A Trump 180, with a vengeance

The chemical weapons attack on Syrian civilians was hardly the first or the worst atrocity committed by Bashar al-Assad’s government in six years of civil war that has killed 400,000 people. But it was the first on President Donald Trump’s watch.

Gone within hours were Trump’s years of expressed indifference over the dictator’s fate and opposition to an expanded U.S. military role in the Middle East country -- a position reaffirmed as recently as this week.

On Trump’s orders, U.S. Navy ships in the Mediterranean launched more than 50 Tomahawk cruise missiles that were fired at the Syrian air base from which the attack on the civilians was said to have been launched.

He decried “the slaughter and bloodshed in Syria” and said, “It is in this vital national security interest of the United States to prevent and deter the spread and use of deadly chemical weapons.”

Trump and Secretary of State Rex Tillerson signaled, without specifics, that they would press for international measures to end the conflict in Syria. Less clear was how Trump can succeed after years of such efforts by the Obama administration failed.

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In Congress, hawks on Syria like Sens. John McCain (R-Ariz.) and Marco Rubio (R-Fla.) praised Trump’s action. So did Senate Minority Leader Chuck Schumer (D-N.Y.), with the caveat that Trump needs to “come up with a strategy and consult with Congress before implementing it.”

For comment from Long Island House members, click here.

Bloom is off the Rosneft

The Kremlin said President Vladimir Putin believes the U.S. strike is an "aggression against a sovereign state in violation of international law." Spokesman Dmitry Peskov said Putin believes the United States launched the strikes under a "far-fetched pretext."

The Russian regime also said it has suspended a deal that was made to prevent air clashes with the United States over Syria.

Syrian officials reported seven people killed in the U.S. missile strikes. The Pentagon acknowledged that Putin's government was warned in advance.  And Hillary Clinton -- remember her? -- noted Thursday night she'd called for more aggressive American action in Syria as secretary of state. Differences and similarities are now being assessed between last year's candidates on this exact matter.

Now to be assessed in a new light: Such coziness between pre-administration officials such as Tillerson's dealings as Exxon/Mobil CEO with such entities as the Putin-tied Rosneft oil company. But all may not be as it appears: Back in 2015, it was reported, Putin bade Assad depart from office, which the longtime Russian ally declined to do.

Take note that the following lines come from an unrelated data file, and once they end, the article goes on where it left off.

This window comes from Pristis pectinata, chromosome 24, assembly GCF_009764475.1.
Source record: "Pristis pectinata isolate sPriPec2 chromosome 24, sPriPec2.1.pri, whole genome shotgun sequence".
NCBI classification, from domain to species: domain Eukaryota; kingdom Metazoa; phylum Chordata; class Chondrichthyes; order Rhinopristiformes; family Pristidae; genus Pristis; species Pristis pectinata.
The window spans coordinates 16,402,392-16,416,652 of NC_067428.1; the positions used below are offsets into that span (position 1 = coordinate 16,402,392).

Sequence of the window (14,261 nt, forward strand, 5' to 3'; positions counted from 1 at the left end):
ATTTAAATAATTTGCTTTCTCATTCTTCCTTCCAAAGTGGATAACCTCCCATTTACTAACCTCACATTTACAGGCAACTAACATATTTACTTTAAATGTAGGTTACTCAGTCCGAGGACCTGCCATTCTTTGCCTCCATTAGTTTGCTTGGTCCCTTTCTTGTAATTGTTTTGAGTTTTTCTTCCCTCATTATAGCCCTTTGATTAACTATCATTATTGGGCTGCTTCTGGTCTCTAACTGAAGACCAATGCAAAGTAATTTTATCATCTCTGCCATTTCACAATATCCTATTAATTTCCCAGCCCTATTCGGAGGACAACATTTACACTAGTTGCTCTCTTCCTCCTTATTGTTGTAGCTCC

West Wing warpaths

Infighting and power struggles are a constant in Donald Trump’s White House. Even so, the battles raging now, only barely behind the scenes, have grown strikingly intense, according to several reports sourced to insiders.

Steve Bannon threatened to quit the White House over his removal from the National Security Council. Megadonor Rebekah Mercer — a longtime patron, along with her father, Long Islander Robert Mercer — of Bannon’s nationalist proselytizing, played a key role in persuading him to stay on, according to Politico.

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Bannon has used epithets from the alt-right insult glossary to denounce his nemesis, Trump son-in-law and senior adviser Jared Kushner, as a “globalist” and a “cuck” — the latter term meaning a wishy-washy conservative, according to The Daily Beast.

Hatred between the factions has become irreconcilable, reports the political site Axios. Kushner’s side thinks Bannon and his allies are “clinically nuts,” Axios said.

There is strife, too, at federal agencies, where veteran Republican officials are outmaneuvering upstarts hired from the Trump campaign, Politico also reported.

See Laura Figueroa’s story for Newsday.

Leaks on the other foot?

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House Intelligence Committee Chairman Devin Nunes gave up control of his panel’s probe into Russian election meddling Thursday after the House Ethics Committee said it was investigating whether the California Republican made “unauthorized disclosures of classified information.”